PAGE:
Main image of article Will Machine Learning Jobs Eventually Go Mainstream?

Machine learning (ML), a subdiscipline of artificial intelligence (A.I.), is a complicated skill to learn. However, experts predict that the need for machine-learning skills will only increase over the next decade. Is that true? And if so, how can you begin to learn enough about ML to potentially land a job?

According to Burning Glass, which collects and analyzes millions of job postings from across the country, jobs that heavily involve machine learning are predicted to grow 76.3 percent over the next 10 years. More than 220,000 job postings over the past 12 months mentioned “machine learning” in a meaningful way—quite a large number for a “niche” technology. 

Burning Glass also estimates that ML jobs earn a median salary of $107,000. Some 76.5 percent of those who work with machine learning have a bachelor’s degree, which is good news—you don’t necessarily need a highly advanced degree to find a role in this discipline. If you’re intent on pursuing a machine-learning education, it’s also helpful to study Python, the principles of data science and A.I., SQL, Java, and C++, as all of those skills and languages pop up frequently in job postings related to machine learning.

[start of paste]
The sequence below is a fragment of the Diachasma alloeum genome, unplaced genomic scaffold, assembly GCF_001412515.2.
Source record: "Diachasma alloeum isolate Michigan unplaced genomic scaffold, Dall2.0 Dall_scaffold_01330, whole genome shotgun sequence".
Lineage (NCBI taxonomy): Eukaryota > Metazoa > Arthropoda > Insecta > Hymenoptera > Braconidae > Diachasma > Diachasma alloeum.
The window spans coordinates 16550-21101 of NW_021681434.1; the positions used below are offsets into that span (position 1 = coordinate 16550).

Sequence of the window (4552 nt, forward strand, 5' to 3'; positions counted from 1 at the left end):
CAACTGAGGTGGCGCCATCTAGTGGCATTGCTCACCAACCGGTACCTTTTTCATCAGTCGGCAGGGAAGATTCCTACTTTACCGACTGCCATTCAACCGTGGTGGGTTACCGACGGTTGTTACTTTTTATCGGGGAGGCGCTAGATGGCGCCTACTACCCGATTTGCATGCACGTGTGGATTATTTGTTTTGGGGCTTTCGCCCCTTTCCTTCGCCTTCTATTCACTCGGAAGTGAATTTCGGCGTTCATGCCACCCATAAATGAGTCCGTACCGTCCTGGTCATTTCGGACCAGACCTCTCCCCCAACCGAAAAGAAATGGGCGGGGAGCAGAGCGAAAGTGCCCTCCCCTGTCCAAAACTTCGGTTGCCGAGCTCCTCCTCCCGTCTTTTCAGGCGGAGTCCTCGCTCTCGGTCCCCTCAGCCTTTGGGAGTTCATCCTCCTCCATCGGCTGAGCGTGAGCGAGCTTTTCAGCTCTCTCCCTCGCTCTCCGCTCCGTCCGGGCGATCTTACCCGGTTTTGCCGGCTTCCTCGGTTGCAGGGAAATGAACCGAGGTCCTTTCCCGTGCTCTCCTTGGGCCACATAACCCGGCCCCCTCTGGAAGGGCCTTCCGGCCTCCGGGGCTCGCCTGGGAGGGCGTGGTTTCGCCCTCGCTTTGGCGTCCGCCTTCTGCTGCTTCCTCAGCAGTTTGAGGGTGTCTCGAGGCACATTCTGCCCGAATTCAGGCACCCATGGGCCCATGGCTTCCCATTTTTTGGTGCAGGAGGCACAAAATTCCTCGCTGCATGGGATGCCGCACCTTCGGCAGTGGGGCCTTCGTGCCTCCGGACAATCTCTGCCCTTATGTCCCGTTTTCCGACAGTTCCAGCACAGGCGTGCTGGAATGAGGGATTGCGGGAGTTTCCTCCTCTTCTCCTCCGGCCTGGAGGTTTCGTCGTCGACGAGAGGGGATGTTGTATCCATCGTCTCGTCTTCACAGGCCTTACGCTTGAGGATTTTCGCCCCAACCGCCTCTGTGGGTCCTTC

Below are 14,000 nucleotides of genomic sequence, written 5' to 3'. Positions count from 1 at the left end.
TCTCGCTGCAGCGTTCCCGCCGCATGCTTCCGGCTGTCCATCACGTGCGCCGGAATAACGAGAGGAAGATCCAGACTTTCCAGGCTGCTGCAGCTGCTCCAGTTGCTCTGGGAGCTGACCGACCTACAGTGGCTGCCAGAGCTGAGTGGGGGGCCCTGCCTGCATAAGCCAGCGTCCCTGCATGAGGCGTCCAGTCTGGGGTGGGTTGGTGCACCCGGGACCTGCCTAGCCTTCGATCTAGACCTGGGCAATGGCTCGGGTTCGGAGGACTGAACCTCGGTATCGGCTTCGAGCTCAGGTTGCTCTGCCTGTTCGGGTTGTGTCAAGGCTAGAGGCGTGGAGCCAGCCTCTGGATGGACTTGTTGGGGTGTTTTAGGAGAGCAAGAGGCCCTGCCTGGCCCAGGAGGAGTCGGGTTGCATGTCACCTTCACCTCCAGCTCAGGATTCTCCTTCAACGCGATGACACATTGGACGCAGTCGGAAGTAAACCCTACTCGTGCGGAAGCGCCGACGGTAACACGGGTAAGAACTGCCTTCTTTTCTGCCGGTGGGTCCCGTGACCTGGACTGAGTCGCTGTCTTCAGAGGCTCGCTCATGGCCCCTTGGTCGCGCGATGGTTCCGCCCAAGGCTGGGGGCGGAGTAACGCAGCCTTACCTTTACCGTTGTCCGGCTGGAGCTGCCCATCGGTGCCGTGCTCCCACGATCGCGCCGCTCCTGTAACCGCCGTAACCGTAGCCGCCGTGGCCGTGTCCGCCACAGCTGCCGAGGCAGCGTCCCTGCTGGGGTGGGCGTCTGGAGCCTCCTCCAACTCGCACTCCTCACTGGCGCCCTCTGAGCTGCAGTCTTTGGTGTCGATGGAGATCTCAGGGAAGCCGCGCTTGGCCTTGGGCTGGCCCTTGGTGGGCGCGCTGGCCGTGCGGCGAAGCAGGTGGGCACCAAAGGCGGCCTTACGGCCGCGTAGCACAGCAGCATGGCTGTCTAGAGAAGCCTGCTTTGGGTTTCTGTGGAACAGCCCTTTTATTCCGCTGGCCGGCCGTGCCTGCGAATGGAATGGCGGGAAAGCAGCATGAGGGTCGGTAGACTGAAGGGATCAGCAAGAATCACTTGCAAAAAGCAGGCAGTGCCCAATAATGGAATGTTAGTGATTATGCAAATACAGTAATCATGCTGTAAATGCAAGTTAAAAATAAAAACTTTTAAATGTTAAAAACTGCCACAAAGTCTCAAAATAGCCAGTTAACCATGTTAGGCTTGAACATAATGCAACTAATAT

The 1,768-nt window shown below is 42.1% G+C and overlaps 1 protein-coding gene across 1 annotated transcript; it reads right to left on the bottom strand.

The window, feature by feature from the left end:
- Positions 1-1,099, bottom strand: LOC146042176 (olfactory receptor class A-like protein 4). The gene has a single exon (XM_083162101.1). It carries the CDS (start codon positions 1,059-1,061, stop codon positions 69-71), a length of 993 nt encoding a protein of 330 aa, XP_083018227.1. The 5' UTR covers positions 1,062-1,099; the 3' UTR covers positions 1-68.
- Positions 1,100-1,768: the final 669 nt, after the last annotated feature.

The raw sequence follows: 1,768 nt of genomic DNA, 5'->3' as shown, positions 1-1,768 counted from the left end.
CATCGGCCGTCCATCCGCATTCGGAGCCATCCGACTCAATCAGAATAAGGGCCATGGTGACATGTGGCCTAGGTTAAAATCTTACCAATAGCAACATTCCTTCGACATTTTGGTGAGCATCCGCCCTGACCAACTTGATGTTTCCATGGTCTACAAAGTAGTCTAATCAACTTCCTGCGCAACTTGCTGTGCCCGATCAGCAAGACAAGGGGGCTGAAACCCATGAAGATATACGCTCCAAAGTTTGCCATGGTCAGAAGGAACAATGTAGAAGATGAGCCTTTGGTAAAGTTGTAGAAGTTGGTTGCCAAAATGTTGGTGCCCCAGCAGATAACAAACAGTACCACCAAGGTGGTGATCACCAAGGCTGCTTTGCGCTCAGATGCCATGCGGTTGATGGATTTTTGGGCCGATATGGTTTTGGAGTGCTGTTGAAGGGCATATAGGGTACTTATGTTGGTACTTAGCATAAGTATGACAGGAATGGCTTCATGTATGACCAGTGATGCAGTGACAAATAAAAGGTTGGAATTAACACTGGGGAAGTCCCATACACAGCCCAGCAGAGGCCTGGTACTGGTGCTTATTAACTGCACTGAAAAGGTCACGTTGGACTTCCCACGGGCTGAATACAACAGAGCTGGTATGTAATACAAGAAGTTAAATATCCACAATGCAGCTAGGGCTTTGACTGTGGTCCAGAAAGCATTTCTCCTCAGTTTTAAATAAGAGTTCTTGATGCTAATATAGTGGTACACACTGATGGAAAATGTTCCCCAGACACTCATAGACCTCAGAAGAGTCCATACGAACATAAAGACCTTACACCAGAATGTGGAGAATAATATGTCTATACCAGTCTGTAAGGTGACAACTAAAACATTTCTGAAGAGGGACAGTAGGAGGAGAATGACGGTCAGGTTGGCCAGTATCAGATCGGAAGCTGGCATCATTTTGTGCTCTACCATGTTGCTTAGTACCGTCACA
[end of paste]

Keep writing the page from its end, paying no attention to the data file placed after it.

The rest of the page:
Those new to ML and A.I. might want to stop off by Hacker Noon, which has a useful breakdown of A.I. from a programmer’s perspective. Once you’ve locked down some basic terminology, consider swinging by Microsoft’s AI School, which offers lessons in everything from text analytics and object recognition to custom neural-network models. 

OpenAI, a sorta-non-profit (it’s complicated) dedicated to responsible A.I. and ML, offers models and tools for training A.I. and machine learning if you’re a hands-on learner. The OpenAI website also has a very extensive tutorial in deep reinforcement learning.

Feeling more advanced? Check out Bloomberg’s Foundations of Machine Learning, a free online course. You’ll need to be very familiar with data structures and algorithms to follow along. Once you’ve mastered the skills presented there, you’ll likely have a solid foundation for applying ML to your workflows.